A federal district court recently rebuffed a claimant’s attempt to skirt the Act’s appeal mechanisms by filing a purported enforcement action in federal court.
The claimant worked for the Marine Corps Community Service, an entity of the Defense Department. Following a hearing, the administrative law judge ordered the employer to to pay the claimant temporary disability compensation, to reimburse her reasonable medical expenses, and to provide future reasonable and necessary medical expenses. The employer appealed the ALJ’s decision. The Benefits Review Board mostly affirmed the decision, but remanded the claim to the ALJ to reconsider the ruling of a continuing loss of wage-earning capacity. On remand, the employer sought not only a reconsideration but a modification of the order. The ALJ modified the order, and both the employer and claimant appealed to the BRB.
While the BRB appeal was pending, the claimant filed a lawsuit in the federal district court seeking enforcement of the ALJ’s order under Section 21(d), and also seeking additional benefits for pain management and attorneys’ fees, and alleging claims for negligence and misrepresentation against the carrier. The carrier filed a motion to dismiss, alleging failure to state a claim or a lack of jurisdiction. In ruling on the motion, the court noted that an ALJ’s decision may be appealed to the BRB. Thereafter, the BRB decision becomes “final” 30 days after it is filed in the District Director’s office, unless a party seeks reconsideration from the BRB. Under the statutory scheme, under Section 21(d), once the order “has become final,” a party may seek “enforcement, not review,” of the order. The federal district court determined that the order at issue was not final, and held that “this court lacks jurisdiction over plaintiff’s request for enforcement of an order that is not yet final.”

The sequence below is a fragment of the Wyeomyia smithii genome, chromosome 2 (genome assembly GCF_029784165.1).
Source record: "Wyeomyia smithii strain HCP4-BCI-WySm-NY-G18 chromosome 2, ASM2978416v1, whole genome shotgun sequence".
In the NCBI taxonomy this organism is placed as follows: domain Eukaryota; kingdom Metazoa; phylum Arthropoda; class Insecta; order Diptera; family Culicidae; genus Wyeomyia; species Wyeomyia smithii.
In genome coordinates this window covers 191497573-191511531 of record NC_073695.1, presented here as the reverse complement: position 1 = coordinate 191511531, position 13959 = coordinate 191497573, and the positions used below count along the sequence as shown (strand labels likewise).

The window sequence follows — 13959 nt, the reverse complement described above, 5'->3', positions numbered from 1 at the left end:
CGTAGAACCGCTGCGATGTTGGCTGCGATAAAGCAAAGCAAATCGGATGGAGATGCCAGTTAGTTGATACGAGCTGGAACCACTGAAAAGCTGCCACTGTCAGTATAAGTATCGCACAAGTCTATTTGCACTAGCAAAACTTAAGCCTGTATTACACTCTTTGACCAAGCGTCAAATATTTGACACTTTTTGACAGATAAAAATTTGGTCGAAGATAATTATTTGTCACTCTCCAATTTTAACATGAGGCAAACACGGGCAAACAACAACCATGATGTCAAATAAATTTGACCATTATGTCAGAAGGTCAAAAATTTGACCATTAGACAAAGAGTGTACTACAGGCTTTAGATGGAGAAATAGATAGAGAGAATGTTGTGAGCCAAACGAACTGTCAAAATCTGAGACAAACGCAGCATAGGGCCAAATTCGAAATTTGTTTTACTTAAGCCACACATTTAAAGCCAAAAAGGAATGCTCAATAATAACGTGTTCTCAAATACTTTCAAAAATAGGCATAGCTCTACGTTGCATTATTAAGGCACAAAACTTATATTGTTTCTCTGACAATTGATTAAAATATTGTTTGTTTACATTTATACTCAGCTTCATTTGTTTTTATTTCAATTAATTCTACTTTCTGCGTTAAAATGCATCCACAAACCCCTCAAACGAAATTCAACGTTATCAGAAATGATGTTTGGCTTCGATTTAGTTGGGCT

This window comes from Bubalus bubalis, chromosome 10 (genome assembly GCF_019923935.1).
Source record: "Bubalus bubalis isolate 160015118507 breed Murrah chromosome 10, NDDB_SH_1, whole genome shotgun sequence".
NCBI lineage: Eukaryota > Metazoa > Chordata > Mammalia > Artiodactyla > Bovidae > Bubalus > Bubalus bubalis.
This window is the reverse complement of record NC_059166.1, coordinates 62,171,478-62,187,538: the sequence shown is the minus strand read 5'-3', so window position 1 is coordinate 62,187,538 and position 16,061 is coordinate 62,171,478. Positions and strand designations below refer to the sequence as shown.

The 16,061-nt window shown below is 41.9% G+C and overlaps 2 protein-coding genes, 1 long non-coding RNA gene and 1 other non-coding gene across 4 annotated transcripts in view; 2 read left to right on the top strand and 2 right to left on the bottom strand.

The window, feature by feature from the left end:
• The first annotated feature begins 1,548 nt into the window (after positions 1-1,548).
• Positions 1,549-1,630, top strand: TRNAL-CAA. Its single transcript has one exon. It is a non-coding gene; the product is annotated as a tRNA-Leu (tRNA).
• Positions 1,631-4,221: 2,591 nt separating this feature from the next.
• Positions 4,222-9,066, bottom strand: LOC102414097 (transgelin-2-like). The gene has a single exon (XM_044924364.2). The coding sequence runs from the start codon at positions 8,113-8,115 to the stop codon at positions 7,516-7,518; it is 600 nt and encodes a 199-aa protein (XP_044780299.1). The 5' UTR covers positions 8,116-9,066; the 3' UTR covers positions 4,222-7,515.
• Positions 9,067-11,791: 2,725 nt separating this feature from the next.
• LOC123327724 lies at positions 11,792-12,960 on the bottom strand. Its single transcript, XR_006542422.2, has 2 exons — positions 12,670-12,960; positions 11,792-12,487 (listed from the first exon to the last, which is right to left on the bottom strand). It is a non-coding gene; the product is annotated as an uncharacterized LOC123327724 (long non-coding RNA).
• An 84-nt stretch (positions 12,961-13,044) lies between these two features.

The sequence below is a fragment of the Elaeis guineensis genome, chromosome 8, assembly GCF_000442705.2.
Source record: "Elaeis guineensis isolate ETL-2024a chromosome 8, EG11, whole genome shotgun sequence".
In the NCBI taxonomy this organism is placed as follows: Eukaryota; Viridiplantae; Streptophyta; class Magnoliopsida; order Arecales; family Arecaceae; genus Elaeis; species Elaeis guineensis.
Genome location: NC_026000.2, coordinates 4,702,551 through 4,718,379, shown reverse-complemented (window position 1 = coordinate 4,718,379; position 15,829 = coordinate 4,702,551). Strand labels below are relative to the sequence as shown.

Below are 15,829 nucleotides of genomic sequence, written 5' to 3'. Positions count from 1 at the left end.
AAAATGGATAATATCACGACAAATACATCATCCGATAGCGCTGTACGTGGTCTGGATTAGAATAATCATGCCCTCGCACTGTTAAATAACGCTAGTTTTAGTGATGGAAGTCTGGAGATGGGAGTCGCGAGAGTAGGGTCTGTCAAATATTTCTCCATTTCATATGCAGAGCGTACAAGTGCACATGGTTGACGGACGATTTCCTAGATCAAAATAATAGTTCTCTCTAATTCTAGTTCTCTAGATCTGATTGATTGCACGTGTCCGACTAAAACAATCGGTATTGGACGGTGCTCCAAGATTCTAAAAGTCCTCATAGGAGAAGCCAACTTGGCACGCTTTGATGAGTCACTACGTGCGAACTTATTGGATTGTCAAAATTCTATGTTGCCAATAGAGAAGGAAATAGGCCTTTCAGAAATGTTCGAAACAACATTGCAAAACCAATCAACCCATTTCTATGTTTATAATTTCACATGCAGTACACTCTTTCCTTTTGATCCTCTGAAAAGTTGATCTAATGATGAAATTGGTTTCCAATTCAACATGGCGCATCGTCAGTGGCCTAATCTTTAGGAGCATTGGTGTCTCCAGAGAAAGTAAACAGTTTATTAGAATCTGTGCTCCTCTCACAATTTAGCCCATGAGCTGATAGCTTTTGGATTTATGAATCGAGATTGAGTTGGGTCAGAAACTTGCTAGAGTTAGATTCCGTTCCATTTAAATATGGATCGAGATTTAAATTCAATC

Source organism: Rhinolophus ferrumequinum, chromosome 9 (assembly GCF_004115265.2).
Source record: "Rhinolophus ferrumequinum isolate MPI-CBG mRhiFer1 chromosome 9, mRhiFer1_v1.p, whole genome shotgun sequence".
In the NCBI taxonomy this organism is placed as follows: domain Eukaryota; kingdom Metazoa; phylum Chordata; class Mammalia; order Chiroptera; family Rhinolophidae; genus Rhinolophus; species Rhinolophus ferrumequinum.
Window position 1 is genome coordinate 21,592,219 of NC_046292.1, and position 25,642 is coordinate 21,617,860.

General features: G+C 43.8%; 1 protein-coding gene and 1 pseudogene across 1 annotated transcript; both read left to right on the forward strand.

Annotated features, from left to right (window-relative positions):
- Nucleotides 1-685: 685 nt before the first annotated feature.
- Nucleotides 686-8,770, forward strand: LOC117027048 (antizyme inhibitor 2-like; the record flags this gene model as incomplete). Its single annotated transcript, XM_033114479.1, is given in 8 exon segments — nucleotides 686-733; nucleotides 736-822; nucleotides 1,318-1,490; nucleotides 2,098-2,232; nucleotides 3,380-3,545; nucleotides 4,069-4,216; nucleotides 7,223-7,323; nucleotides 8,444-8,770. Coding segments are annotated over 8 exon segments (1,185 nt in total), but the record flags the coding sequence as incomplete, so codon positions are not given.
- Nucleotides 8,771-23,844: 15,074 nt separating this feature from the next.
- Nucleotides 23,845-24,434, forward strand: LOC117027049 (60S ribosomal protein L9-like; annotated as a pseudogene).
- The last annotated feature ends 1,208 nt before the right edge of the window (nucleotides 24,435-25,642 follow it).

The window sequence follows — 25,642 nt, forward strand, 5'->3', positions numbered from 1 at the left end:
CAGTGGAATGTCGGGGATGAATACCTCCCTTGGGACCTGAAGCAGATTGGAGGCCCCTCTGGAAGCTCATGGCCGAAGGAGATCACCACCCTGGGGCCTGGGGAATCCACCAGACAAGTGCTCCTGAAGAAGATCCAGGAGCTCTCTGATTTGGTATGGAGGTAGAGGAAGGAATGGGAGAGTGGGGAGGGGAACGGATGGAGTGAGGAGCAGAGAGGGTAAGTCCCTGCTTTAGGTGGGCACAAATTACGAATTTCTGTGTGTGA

The district court also found that it lacked jurisdiction over the claimant’s request for pain management benefits, attorneys’ fees and late fees. The court said it lacked jurisdiction over the non-final orders regarding the fees and penalties, and that the request for pain management essentially sought a modification rather than enforcement of an order. The court also found that the claims for negligence and misrepresentation related to the merits of the compensation due, an issue over which the court lacked jurisdiction. As a result, the court dismissed the claimant’s entire lawsuit.
Warner v. Contract Claims Servs., 7:17-CV-17-FL (E.D.N.C. Nov. 3, 2017); 2017 WL 5075250; 2017 U.S. Dist. LEXIS 182567
© 2018 Ira J. Rosenzweig